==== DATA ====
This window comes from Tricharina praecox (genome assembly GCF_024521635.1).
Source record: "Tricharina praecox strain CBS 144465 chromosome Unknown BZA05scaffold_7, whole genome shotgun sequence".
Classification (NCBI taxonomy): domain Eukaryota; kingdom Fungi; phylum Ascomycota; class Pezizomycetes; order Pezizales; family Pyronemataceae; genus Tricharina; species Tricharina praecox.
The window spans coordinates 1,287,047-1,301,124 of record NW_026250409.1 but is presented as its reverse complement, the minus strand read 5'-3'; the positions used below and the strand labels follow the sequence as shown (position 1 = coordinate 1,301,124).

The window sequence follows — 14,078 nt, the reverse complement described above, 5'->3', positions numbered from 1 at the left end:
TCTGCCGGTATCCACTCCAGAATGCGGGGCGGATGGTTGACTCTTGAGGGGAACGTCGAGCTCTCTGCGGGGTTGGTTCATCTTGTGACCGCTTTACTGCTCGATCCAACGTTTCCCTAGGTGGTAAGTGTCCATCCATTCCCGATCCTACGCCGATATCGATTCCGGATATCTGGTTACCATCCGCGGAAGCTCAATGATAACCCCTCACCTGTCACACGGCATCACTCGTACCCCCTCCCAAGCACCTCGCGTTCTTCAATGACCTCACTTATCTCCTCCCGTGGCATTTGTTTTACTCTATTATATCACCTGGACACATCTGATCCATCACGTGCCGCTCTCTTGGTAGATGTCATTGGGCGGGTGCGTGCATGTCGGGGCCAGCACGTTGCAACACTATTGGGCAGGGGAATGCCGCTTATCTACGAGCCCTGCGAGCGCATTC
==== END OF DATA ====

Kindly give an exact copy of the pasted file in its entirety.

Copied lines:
This window comes from Tricharina praecox (genome assembly GCF_024521635.1).
Source record: "Tricharina praecox strain CBS 144465 chromosome Unknown BZA05scaffold_7, whole genome shotgun sequence".
Classification (NCBI taxonomy): domain Eukaryota; kingdom Fungi; phylum Ascomycota; class Pezizomycetes; order Pezizales; family Pyronemataceae; genus Tricharina; species Tricharina praecox.
The window spans coordinates 1,287,047-1,301,124 of record NW_026250409.1 but is presented as its reverse complement, the minus strand read 5'-3'; the positions used below and the strand labels follow the sequence as shown (position 1 = coordinate 1,301,124).

The window sequence follows — 14,078 nt, the reverse complement described above, 5'->3', positions numbered from 1 at the left end:
TCTGCCGGTATCCACTCCAGAATGCGGGGCGGATGGTTGACTCTTGAGGGGAACGTCGAGCTCTCTGCGGGGTTGGTTCATCTTGTGACCGCTTTACTGCTCGATCCAACGTTTCCCTAGGTGGTAAGTGTCCATCCATTCCCGATCCTACGCCGATATCGATTCCGGATATCTGGTTACCATCCGCGGAAGCTCAATGATAACCCCTCACCTGTCACACGGCATCACTCGTACCCCCTCCCAAGCACCTCGCGTTCTTCAATGACCTCACTTATCTCCTCCCGTGGCATTTGTTTTACTCTATTATATCACCTGGACACATCTGATCCATCACGTGCCGCTCTCTTGGTAGATGTCATTGGGCGGGTGCGTGCATGTCGGGGCCAGCACGTTGCAACACTATTGGGCAGGGGAATGCCGCTTATCTACGAGCCCTGCGAGCGCATTC